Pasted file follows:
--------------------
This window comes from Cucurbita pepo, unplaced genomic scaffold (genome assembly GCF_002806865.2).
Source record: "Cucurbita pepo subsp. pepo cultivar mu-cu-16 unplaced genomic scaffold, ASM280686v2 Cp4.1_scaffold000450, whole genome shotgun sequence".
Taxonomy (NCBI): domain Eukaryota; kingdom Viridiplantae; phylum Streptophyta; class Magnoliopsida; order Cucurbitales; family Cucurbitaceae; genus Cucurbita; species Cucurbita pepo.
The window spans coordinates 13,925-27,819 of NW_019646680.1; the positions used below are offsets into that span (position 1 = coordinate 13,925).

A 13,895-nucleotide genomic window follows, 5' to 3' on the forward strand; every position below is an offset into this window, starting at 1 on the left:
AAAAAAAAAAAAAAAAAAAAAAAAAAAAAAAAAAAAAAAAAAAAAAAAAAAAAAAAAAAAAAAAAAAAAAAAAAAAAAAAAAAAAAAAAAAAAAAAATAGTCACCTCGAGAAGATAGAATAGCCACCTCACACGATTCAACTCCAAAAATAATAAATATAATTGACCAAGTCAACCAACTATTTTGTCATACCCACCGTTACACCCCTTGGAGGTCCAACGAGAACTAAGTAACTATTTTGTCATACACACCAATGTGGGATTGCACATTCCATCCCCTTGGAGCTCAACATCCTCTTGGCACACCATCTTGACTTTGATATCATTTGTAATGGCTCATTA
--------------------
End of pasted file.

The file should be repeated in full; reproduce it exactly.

This window comes from Cucurbita pepo, unplaced genomic scaffold (genome assembly GCF_002806865.2).
Source record: "Cucurbita pepo subsp. pepo cultivar mu-cu-16 unplaced genomic scaffold, ASM280686v2 Cp4.1_scaffold000450, whole genome shotgun sequence".
Taxonomy (NCBI): domain Eukaryota; kingdom Viridiplantae; phylum Streptophyta; class Magnoliopsida; order Cucurbitales; family Cucurbitaceae; genus Cucurbita; species Cucurbita pepo.
The window spans coordinates 13,925-27,819 of NW_019646680.1; the positions used below are offsets into that span (position 1 = coordinate 13,925).

A 13,895-nucleotide genomic window follows, 5' to 3' on the forward strand; every position below is an offset into this window, starting at 1 on the left:
AAAAAAAAAAAAAAAAAAAAAAAAAAAAAAAAAAAAAAAAAAAAAAAAAAAAAAAAAAAAAAAAAAAAAAAAAAAAAAAAAAAAAAAAAAAAAAAAATAGTCACCTCGAGAAGATAGAATAGCCACCTCACACGATTCAACTCCAAAAATAATAAATATAATTGACCAAGTCAACCAACTATTTTGTCATACCCACCGTTACACCCCTTGGAGGTCCAACGAGAACTAAGTAACTATTTTGTCATACACACCAATGTGGGATTGCACATTCCATCCCCTTGGAGCTCAACATCCTCTTGGCACACCATCTTGACTTTGATATCATTTGTAATGGCTCATTA